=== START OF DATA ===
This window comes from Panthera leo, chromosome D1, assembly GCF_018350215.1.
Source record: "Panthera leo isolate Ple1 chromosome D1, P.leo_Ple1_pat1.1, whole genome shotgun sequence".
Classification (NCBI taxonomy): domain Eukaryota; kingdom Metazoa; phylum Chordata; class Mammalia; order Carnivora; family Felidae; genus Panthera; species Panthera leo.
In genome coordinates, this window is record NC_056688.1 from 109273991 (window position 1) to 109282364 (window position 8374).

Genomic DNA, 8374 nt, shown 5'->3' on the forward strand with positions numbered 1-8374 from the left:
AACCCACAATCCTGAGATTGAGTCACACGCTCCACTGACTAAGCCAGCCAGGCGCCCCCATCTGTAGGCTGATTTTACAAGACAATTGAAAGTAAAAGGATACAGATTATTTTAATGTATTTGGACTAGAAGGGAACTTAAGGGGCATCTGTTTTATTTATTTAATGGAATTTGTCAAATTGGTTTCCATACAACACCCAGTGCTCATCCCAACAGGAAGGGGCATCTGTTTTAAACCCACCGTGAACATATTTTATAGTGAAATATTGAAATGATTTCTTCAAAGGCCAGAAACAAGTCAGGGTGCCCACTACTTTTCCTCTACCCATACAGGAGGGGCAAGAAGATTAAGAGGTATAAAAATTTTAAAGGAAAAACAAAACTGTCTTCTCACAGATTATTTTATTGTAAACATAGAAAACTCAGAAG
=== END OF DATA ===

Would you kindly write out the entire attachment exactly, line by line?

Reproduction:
This window comes from Panthera leo, chromosome D1, assembly GCF_018350215.1.
Source record: "Panthera leo isolate Ple1 chromosome D1, P.leo_Ple1_pat1.1, whole genome shotgun sequence".
Classification (NCBI taxonomy): domain Eukaryota; kingdom Metazoa; phylum Chordata; class Mammalia; order Carnivora; family Felidae; genus Panthera; species Panthera leo.
In genome coordinates, this window is record NC_056688.1 from 109273991 (window position 1) to 109282364 (window position 8374).

Genomic DNA, 8374 nt, shown 5'->3' on the forward strand with positions numbered 1-8374 from the left:
AACCCACAATCCTGAGATTGAGTCACACGCTCCACTGACTAAGCCAGCCAGGCGCCCCCATCTGTAGGCTGATTTTACAAGACAATTGAAAGTAAAAGGATACAGATTATTTTAATGTATTTGGACTAGAAGGGAACTTAAGGGGCATCTGTTTTATTTATTTAATGGAATTTGTCAAATTGGTTTCCATACAACACCCAGTGCTCATCCCAACAGGAAGGGGCATCTGTTTTAAACCCACCGTGAACATATTTTATAGTGAAATATTGAAATGATTTCTTCAAAGGCCAGAAACAAGTCAGGGTGCCCACTACTTTTCCTCTACCCATACAGGAGGGGCAAGAAGATTAAGAGGTATAAAAATTTTAAAGGAAAAACAAAACTGTCTTCTCACAGATTATTTTATTGTAAACATAGAAAACTCAGAAG